Tip: Make sure you keep the lid on the jar when not in use (even between brush strokes). You can just place the thin lid while your painting, but screw the lid down tight with the ring after you’re done. I didn’t notice it sticking at all the next day – even where paint was on the rim – which is an added bonus of using mini mason jars!
If you’re looking to get an exact homemade chalk paint color, there’s a method for that too!
How to mix the perfect color:
If you know the hex number of the color you’d like to create (or if you know how to get it from Photoshop) skip to step 2.
Step 1. Figure out the hex number of the color you’d like to create. You can find a paint swatch online or even a random image from an internet search. Simply upload a picture file of your color (or even an image with a color in it that you like) to http://imagecolorpicker.com/. Once it’s uploaded, you can click around on the image to get the hex number. Copy it. The hex number should look something like this →#EBDBE6
Step 2. Once you know the hex number to your favorite shade, use the color mixing chart to find out what percentage of each color you’ll need to mix together to create your custom color. Simply input your hex number into the blank and click “Get Formula” for your results → http://trycolors.com/palette/
Step 3. In my example, the color mixer generator told me that I needed 1 part magenta, 5 parts white, and 1 part black to get pink. Mix the paint together together in the amounts it generates for your hex number and you’ll have your very own custom color!
This is the wooden planter box that will be featured in the next post and it took the paint beautifully! The first coat was a grey/blue color but it was too light so I darkened it up a bit and also added a little bit of green to it (thanks to the color mixer generator!). Once that dried, I applied a coat of my homemade chalk paint in white before distressing with sand paper. It dries SO quickly. So quickly in fact that before I could get all 4 sides painted, the first one was already dry.
As a matter of fact, this is the exact swatch that I found online when I decided to make the color under the white paint a little darker. It came from Country Chic Paint where they have a ton of swatches of distressed wood. I used pure white whereas this sample has a more creamy shade but it’s a pretty close match!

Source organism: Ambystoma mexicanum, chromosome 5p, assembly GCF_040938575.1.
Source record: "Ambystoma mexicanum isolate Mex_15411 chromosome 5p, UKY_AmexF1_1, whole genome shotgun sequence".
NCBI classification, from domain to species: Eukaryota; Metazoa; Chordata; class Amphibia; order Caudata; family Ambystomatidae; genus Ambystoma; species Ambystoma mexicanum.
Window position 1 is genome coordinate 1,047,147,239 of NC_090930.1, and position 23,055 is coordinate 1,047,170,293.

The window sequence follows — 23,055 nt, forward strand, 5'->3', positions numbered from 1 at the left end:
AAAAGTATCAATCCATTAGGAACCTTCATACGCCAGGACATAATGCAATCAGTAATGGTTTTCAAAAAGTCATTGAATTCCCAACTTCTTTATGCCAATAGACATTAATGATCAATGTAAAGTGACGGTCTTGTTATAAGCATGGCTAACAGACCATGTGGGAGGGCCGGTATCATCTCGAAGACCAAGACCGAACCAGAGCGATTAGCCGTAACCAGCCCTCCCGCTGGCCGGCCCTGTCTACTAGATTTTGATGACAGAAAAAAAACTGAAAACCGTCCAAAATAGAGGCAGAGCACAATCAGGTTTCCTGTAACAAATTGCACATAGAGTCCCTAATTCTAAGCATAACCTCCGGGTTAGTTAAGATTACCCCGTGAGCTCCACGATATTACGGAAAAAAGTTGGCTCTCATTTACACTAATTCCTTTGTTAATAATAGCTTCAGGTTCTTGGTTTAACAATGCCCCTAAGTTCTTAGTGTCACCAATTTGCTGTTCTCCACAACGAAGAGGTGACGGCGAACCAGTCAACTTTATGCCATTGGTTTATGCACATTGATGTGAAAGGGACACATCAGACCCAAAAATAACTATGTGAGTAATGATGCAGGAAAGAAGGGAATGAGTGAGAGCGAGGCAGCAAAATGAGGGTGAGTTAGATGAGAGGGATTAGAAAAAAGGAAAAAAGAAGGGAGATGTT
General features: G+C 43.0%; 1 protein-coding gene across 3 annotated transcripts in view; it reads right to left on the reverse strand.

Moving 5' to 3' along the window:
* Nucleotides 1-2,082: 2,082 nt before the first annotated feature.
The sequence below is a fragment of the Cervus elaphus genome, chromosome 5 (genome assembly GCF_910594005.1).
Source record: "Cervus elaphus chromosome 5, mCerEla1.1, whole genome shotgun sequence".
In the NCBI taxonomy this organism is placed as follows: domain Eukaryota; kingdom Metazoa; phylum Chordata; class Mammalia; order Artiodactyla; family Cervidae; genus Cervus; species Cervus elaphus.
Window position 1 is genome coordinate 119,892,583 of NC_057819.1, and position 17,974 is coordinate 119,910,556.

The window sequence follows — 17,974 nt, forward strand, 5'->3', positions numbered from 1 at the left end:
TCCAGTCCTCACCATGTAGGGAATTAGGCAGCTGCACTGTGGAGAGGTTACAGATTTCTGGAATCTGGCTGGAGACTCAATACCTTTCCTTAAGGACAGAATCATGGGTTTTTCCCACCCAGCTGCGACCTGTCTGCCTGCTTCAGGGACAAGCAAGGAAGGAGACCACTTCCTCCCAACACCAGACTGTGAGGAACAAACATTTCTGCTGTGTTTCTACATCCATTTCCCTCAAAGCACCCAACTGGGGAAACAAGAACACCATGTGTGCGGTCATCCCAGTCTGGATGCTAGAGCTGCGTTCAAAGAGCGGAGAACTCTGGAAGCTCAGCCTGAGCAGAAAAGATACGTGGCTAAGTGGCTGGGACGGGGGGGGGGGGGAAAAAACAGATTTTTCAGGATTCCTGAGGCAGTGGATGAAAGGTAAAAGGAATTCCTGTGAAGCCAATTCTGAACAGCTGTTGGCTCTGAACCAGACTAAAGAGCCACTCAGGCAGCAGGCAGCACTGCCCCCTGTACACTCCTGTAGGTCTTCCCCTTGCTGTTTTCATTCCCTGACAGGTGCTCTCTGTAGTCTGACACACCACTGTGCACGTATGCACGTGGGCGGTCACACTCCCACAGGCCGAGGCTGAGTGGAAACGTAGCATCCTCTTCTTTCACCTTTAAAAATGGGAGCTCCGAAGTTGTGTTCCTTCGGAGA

The paint goes on smooth and sands down perfectly, just like store bought (actually better because it’s cheaper and comes in whatever color you want!). Once I got my pieces painted, I applied a little wax to seal it all in.
My only suggestion is to make as much as you think you will need. It thickens over time so to avoid any color changes by adding more paint or water, just stick with small batches. Quite honestly, mine could have thickened because I left the little jars out in my shop where it gets kinda cold at night and I used it without warming it to room temp.
I’m super excited with how the homemade chalk paint turned out and it’s definitely how I will be making it from now on. You can bet that I won’t ever be buying the expensive stuff ever again!
Be sure to pin this to your DIY board for later reference →
Disclosure: Homemade Chalk Paint Recipe with Infinite Color Options is a sponsored post thanks to the generosity of Oriental Trading Co. However, all opinions expressed are my own, including thoughts in tweets. I received compensation, either monetarily, with a free product or both in exchange for this post. This disclosure is done in accordance with the Federal Trade Commission 10 CFR, Part 255 Guides Concerning the use of Endorsements and Testimonials in Advertising.